Brazil (TFC) – Fifteen years ago, scholars and political scientists alike announced the Rise of the New Left in Latin America: with Hugo Chávez in Venezuela, Evo Morales in Bolivia, Rafael Correa in Ecuador and Lula/Rouseff in Brazil it seemed the tide was turning in Latin America. And while we have all been hopeful that Latin America was on a path to success, it seems that joy is short lived. Even if you are only vaguely familiar with Latin American history, a history ranging from colonialism to outright imperialism, you have some inkling that the US has played a critical role in shaping political leadership within the region; often times unjustly destabilising regimes which were the result of democratically held, free and fair elections (an ideal supposedly supported by the US).
Leftist Evo Morales, President of Bolivia, has recently called for Latin American citizens to stage their own ‘democratic revolutions against the U.S. empire’ in order to politically renew the region. Even though Morales is far from perfect, having been rightly criticised by both the Right and Left of corruption, he may have a point.
2. One of the main impeachment leaders, Temer, has strong ties to the US. It has been confirmed that he is in fact a US informant.
What’s more: the US refuses to publicly comment on the ‘soft coup’.
Results of the Coup:
Are the coups in Paraguay and Brazil related?
Argentina, Ecuador, and Venezuela, all part of the so-called New Left, declared the impeachment of Lugo in 2012 Paraguay a coup. After being unfairly blamed for the land war massacres, Lugo stated that he believes the US played a definitive role in his impeachment and in the massacres occurring under him.
Though there is no hard evidence to back this up (yet), it is worth noting that Lugo was one of Paraguay’s very first non-Colorado Party, non-right wing presidents before being ousted. Moreover, Paraguay promptly moved to back to the right subsequent to Lugo’s removal. There seem to be some similarities between the Brazilian and Paraguayan coups, however we have yet to receive clear confirmation on the US’s role.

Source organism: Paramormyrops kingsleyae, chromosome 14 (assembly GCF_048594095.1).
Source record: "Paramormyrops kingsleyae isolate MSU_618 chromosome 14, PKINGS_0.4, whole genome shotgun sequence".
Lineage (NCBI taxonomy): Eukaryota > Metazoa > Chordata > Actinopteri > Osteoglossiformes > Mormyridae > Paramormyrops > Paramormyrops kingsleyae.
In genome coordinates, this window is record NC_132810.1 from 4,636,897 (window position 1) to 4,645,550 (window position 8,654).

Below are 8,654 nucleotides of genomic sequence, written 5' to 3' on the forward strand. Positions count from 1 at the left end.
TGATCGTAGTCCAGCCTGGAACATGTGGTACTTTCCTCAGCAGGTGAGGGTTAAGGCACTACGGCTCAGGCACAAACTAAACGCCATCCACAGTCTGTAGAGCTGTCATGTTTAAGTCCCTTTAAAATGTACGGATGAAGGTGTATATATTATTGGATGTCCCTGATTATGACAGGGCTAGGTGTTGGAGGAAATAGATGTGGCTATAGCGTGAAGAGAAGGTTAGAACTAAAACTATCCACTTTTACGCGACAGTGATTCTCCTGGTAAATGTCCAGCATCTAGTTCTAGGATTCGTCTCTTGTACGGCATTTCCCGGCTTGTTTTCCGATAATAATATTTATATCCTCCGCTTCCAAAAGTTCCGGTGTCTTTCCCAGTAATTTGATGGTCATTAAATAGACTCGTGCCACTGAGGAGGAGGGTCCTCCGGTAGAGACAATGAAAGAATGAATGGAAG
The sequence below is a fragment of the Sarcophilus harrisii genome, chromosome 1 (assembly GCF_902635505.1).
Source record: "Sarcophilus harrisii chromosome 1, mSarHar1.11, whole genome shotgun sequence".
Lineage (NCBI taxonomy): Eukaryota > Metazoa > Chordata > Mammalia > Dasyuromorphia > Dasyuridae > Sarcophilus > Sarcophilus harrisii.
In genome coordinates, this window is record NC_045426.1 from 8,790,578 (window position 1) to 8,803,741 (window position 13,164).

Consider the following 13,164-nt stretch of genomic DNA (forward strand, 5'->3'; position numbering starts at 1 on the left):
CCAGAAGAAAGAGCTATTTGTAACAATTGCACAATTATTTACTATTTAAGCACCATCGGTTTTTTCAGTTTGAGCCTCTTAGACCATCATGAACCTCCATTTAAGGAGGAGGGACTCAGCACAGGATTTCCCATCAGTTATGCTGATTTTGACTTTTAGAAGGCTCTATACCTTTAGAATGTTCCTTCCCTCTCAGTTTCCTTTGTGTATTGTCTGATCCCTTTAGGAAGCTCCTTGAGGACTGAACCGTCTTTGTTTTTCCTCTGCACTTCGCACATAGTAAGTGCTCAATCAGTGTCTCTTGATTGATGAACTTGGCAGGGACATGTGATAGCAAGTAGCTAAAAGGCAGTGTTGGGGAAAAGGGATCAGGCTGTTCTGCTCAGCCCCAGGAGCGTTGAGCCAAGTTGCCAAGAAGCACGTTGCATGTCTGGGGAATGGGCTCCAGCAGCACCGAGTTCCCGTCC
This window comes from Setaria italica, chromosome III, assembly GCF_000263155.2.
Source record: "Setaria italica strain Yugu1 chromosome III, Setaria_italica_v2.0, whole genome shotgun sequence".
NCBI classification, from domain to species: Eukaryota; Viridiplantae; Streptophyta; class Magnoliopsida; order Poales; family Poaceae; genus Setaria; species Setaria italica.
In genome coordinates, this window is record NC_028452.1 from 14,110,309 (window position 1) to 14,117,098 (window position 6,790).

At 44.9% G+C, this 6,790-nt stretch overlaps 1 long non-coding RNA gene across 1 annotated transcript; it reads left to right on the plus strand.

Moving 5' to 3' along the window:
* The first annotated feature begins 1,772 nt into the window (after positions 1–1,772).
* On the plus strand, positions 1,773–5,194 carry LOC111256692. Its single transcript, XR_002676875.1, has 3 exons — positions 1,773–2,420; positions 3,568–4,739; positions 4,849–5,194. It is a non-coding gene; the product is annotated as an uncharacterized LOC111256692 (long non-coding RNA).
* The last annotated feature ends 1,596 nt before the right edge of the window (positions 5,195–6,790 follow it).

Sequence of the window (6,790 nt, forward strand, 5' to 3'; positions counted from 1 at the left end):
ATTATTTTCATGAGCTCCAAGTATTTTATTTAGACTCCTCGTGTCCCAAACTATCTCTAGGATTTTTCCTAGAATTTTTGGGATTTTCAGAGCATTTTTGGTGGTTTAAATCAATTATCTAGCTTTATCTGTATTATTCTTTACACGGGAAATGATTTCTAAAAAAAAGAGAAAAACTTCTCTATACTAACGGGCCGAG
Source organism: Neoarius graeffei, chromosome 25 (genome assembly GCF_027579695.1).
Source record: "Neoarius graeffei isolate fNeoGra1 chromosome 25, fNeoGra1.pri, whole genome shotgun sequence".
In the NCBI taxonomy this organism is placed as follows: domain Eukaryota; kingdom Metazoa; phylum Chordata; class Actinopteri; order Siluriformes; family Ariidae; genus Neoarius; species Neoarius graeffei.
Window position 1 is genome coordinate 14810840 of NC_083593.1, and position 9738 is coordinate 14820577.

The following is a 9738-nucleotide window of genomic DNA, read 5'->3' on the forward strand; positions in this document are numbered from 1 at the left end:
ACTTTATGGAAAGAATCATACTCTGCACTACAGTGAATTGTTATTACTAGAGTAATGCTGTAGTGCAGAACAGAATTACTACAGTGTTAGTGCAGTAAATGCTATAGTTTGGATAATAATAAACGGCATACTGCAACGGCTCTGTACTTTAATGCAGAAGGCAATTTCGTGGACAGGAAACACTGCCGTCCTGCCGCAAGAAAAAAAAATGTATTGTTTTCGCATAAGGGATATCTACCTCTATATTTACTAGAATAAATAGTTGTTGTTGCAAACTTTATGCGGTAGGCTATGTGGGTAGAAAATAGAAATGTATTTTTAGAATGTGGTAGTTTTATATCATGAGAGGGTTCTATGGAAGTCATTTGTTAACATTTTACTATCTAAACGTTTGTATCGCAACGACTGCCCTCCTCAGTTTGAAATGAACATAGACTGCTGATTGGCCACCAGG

During the current election Hilary Clinton has gotten flack for her role, as Secretary of State, in the 2009 coup in Honduras. While the US has confirmed its role in the coup, it has yet to call it that. Clinton has also confirmed her role, defending it by saying that she has no intention of condemning her role nor the continuing US Humanitarian Aid given to Honduras which actively funds the military take over. Annie Bird, co-director of Rights Action, has stated that there is no other way of characterising what has happened in Honduras as a ‘military coup with no legal basis’. By the US continuing aid to Honduras, it demonstrates full support of the regime and keeps a direct tie to government (however illegitimate).
So should we expect to see more active US led destabilisation in Latin America? Yes, and if we look at the past, it seems that not much has changed. The US continues to play a disruptive role for its own gain. Often one that leads to the end of democracy (like with the turn from Allende to Pinochet in Chile). I predict that we will see increasing destabilisation (via military coups and soft coups) occur in other Latin American countries which do not economically cooperate with the US in a favourable way: namely, those who do not adopt neoliberal policies. We have already witnessed a failed coup in Venezuela backed by the US. Will we see a definitive reversal of the ‘New Left’? This is a strong possibility. I argue that this does predict the beginning of a strong right-wing trend. Does this spell the end of democracy in Latin America? Not necessarily. However, with such active interference with the legal and judicial affairs of Latin American countries, it may be out of the control of Latin American political figures that cannot be bought, bribed or instructed. This isn’t to say that the the citizens of Latin America do not play a part in changing the tide (and by no means do I mean to diminish the role of such a strong Latin American tradition). In fact, the citizens of Latin America may be the only force to prevent ongoing coups and active US interference–furthering Morales’ point. However, this is to say that it may not always be up to the citizens. This also isn’t to say that the US is the only winner here; corrupt politicians are also the the winners. However, we must always ask whenever there is a coup: who are the real winners?